About ten years ago Arlington Greens urged the county board to BAN these plastic bags but the county board refused and it has taken nearly a decade to get the county board to act on this environmental nuisance that clogs our storm drains, rivers and oceans.

Tagged:

June 15, 2020

Arlington Greens Release Lecture on U.S. LEED Green Buildings by Oberlin college professor Scofield, Finding Minimal Environmental Benefit

Development,environment — @ 3:39 pm

June 15, 2020

The Arlington Greens announced today the release online of a talk on March 2 in Arlington by Oberlin College of Ohio professor John Scofield, a national expert on green building technology, on his research into marketing claims that green-certified buildings such as the LEED rating significantly reduce carbon emissions.  EcoAction Arlington, an Arlington environmental non-profit organization, co-sponsored the talk held at the Arlington County public library with the Arlington Greens.  The Arlington Independent Media and Miriam Gennari of the Sustainable Scoop recorded the talk and interviewed professor Scofield.

View the one-hour talk online   https://youtu.be/UeolxpvJzVk

Professor Scofield used energy data from hundreds of thousands of commercial buildings in ten major U.S. metro areas to examine if energy certifications like LEED (a trademark meaning “Leadership in Energy and Environmental Design”) significantly reduce carbon emissions over non-certified comparable buildings.  His findings demonstrate very small, almost negligible carbon savings.  Scofield found that carbon emissions reductions in LEED buildings are quite modest, generally well below 10 percent, and well below marketing claims of over 25 percent.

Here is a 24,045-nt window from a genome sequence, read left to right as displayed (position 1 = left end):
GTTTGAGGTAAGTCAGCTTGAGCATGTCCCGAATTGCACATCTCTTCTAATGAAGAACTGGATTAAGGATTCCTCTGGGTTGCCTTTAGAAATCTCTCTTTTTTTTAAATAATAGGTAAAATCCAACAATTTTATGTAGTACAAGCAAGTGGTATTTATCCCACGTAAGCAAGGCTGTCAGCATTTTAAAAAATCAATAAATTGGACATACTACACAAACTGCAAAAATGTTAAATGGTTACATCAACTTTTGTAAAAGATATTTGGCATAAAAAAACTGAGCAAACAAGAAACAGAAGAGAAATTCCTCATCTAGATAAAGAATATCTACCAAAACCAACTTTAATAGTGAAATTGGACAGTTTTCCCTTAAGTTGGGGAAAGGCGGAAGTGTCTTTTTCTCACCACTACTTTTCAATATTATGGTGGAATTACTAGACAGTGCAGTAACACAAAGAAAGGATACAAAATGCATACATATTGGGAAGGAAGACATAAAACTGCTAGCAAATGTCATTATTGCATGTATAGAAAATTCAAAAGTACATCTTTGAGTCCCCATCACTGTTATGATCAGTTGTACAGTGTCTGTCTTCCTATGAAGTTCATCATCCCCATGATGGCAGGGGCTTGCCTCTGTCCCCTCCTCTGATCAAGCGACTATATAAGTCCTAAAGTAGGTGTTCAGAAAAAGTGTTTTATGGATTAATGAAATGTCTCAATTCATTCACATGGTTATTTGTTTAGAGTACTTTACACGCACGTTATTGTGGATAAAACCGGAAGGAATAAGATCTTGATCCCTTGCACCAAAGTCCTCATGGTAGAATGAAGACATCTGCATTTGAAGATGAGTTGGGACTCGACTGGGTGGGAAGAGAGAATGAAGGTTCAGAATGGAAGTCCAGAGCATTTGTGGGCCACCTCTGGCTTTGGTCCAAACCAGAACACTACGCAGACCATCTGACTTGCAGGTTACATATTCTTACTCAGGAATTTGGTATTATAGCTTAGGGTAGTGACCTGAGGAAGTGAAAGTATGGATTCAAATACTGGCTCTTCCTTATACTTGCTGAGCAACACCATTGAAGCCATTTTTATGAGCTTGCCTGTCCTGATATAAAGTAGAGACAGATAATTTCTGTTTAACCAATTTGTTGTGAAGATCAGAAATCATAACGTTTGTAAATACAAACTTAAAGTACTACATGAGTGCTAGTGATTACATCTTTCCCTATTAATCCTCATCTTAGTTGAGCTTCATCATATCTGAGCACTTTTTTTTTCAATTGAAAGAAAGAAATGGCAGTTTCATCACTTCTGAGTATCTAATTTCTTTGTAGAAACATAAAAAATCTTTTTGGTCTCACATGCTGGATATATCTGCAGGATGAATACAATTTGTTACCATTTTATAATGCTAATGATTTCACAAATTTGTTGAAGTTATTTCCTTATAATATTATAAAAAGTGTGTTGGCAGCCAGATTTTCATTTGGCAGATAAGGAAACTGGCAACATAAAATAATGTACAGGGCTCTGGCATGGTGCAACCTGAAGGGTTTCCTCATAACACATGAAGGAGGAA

The research finding that LEED and other similar commercial building energy rating systems save only negligible amounts of carbon emissions is an important environmental policy issue for Arlington County and for many other U.S. communities.  Over 40 such certified buildings in the county got generous subsidies based on now discredited claims of substantial carbon emissions reductions.  Arlington County subsidies for bogus green energy technology wastes county funds which should be used to incentivize proven effective green technology that does substantially reduce carbon.

In 2019, the Arlington County Board approved a community energy goal that the county become carbon neutral within 25 years.  About 80 percent of carbon emissions in the county occur in commercial and residential buildings, and thus the county’s goal can only be achieved by large carbon emissions drops in buildings.   The county government’s past reliance on LEED and similar energy certifications to reduce energy use in commercial buildings now appears to be wrong.

Tagged:

March 13, 2020

Tear downs and Large Energy Wasteful Houses Contribute to Rising Carbon Emissions in Arlington

Development,environment — @ 4:31 pm